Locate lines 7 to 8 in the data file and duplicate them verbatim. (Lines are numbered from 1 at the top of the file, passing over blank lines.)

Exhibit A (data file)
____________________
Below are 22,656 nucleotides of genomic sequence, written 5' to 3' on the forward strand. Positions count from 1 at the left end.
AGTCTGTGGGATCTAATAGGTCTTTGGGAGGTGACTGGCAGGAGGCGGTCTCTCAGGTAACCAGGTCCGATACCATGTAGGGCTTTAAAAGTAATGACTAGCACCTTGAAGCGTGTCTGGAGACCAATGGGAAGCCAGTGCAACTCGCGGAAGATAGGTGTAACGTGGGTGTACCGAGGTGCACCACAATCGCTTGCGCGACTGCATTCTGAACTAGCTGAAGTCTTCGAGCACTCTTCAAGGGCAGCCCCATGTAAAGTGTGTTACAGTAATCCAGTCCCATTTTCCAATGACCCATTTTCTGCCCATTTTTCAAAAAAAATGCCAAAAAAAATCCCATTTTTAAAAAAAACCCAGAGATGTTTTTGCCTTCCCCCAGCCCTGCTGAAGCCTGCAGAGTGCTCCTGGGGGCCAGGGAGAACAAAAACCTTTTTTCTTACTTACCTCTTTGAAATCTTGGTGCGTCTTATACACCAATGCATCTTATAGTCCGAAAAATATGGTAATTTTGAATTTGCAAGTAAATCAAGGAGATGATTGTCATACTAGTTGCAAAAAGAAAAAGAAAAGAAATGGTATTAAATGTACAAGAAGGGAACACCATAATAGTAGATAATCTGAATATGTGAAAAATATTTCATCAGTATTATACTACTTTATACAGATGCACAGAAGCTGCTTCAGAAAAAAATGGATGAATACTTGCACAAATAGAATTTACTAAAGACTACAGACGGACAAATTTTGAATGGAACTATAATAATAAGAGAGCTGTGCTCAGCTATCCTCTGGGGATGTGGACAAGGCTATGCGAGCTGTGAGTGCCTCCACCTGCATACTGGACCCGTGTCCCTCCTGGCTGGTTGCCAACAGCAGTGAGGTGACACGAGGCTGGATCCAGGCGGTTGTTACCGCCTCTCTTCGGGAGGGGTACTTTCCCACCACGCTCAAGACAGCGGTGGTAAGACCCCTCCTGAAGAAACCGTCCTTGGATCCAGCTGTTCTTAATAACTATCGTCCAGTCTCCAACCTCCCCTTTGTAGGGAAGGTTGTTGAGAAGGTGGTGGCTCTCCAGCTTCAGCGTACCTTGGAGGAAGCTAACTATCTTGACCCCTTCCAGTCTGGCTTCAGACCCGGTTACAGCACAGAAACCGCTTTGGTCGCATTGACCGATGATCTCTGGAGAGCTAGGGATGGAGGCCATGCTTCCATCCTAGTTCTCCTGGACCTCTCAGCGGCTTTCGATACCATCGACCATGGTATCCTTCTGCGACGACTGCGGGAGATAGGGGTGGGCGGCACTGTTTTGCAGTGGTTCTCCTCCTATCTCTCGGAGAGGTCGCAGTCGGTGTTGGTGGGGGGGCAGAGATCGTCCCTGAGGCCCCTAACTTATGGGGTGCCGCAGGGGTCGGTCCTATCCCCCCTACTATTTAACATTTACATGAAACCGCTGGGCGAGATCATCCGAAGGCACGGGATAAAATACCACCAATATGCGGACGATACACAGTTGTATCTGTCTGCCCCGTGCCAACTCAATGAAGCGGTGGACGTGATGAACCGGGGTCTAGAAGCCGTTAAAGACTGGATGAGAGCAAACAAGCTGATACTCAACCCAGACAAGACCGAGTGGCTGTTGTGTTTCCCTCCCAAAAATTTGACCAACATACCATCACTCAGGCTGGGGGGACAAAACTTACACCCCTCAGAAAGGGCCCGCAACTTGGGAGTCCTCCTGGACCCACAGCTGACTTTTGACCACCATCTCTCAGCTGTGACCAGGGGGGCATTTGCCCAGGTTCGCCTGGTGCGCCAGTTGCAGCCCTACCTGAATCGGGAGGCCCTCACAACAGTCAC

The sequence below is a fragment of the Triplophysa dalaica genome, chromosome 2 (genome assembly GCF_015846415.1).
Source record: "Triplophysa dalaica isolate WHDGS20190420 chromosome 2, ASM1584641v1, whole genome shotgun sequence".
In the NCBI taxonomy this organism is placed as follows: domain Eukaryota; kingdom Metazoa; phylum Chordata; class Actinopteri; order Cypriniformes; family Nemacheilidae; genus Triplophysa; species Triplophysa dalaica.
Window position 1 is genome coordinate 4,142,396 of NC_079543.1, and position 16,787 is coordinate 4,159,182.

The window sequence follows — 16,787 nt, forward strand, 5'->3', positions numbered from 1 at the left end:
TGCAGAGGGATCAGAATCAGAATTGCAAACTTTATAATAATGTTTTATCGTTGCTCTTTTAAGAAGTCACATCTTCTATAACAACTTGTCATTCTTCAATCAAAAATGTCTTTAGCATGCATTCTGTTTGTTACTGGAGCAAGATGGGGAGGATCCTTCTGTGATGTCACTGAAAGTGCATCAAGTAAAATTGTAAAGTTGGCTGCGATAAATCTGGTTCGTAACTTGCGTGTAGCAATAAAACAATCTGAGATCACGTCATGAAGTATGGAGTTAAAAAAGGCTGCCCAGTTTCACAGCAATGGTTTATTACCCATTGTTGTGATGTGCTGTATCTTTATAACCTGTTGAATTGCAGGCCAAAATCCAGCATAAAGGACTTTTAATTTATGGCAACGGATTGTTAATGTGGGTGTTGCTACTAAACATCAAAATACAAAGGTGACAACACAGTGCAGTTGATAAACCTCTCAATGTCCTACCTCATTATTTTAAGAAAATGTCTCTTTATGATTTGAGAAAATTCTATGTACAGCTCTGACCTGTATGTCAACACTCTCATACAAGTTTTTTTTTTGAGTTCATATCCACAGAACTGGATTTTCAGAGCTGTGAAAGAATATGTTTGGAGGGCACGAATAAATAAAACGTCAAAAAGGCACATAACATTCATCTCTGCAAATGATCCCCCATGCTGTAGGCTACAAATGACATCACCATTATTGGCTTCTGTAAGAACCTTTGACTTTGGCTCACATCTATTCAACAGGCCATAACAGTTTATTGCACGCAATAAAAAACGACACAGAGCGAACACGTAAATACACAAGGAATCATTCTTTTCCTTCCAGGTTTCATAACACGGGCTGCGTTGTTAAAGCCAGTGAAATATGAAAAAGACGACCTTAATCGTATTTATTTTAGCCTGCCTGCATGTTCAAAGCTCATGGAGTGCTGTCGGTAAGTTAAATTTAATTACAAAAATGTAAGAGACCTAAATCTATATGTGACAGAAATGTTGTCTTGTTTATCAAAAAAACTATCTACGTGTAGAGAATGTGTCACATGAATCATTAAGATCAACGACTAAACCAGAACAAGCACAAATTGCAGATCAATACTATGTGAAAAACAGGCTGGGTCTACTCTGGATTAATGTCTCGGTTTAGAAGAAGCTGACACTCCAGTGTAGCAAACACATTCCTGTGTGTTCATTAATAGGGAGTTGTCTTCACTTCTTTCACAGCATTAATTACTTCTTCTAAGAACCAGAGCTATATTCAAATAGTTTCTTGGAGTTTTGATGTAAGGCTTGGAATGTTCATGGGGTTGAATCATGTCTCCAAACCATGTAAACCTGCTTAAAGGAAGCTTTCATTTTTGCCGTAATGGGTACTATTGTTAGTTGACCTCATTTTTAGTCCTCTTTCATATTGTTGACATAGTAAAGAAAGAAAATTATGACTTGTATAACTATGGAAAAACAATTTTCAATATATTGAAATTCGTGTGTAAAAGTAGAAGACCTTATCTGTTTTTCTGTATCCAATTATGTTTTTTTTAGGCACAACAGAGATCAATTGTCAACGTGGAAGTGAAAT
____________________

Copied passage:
The window sequence follows — 16,787 nt, forward strand, 5'->3', positions numbered from 1 at the left end:
TGCAGAGGGATCAGAATCAGAATTGCAAACTTTATAATAATGTTTTATCGTTGCTCTTTTAAGAAGTCACATCTTCTATAACAACTTGTCATTCTTCAATCAAAAATGTCTTTAGCATGCATTCTGTTTGTTACTGGAGCAAGATGGGGAGGATCCTTCTGTGATGTCACTGAAAGTGCATCAAGTAAAATTGTAAAGTTGGCTGCGATAAATCTGGTTCGTAACTTGCGTGTAGCAATAAAACAATCTGAGATCACGTCATGAAGTATGGAGTTAAAAAAGGCTGCCCAGTTTCACAGCAATGGTTTATTACCCATTGTTGTGATGTGCTGTATCTTTATAACCTGTTGAATTGCAGGCCAAAATCCAGCATAAAGGACTTTTAATTTATGGCAACGGATTGTTAATGTGGGTGTTGCTACTAAACATCAAAATACAAAGGTGACAACACAGTGCAGTTGATAAACCTCTCAATGTCCTACCTCATTATTTTAAGAAAATGTCTCTTTATGATTTGAGAAAATTCTATGTACAGCTCTGACCTGTATGTCAACACTCTCATACAAGTTTTTTTTTTGAGTTCATATCCACAGAACTGGATTTTCAGAGCTGTGAAAGAATATGTTTGGAGGGCACGAATAAATAAAACGTCAAAAAGGCACATAACATTCATCTCTGCAAATGATCCCCCATGCTGTAGGCTACAAATGACATCACCATTATTGGCTTCTGTAAGAACCTTTGACTTTGGCTCACATCTATTCAACAGGCCATAACAGTTTATTGCACGCAATAAAAAACGACACAGAGCGAACACGTAAATACACAAGGAATCATTCTTTTCCTTCCAGGTTTCATAACACGGGCTGCGTTGTTAAAGCCAGTGAAATATGAAAAAGACGACCTTAATCGTATTTATTTTAGCCTGCCTGCATGTTCAAAGCTCATGGAGTGCTGTCGGTAAGTTAAATTTAATTACAAAAATGTAAGAGACCTAAATCTATATGTGACAGAAATGTTGTCTTGTTTATCAAAAAAACTATCTACGTGTAGAGAATGTGTCACATGAATCATTAAGATCAACGACTAAACCAGAACAAGCACAAATTGCAGATCAATACTATGTGAAAAACAGGCTGGGTCTACTCTGGATTAATGTCTCGGTTTAGAAGAAGCTGACACTCCAGTGTAGCAAACACATTCCTGTGTGTTCATTAATAGGGAGTTGTCTTCACTTCTTTCACAGCATTAATTACTTCTTCTAAGAACCAGAGCTATATTCAAATAGTTTCTTGGAGTTTTGATGTAAGGCTTGGAATGTTCATGGGGTTGAATCATGTCTCCAAACCATGTAAACCTGCTTAAAGGAAGCTTTCATTTTTGCCGTAATGGGTACTATTGTTAGTTGACCTCATTTTTAGTCCTCTTTCATATTGTTGACATAGTAAAGAAAGAAAATTATGACTTGTATAACTATGGAAAAACAATTTTCAATATATTGAAATTCGTGTGTAAAAGTAGAAGACCTTATCTGTTTTTCTGTATCCAATTATGTTTTTTTTAGGCACAACAGAGATCAATTGTCAACGTGGAAGTGAAAT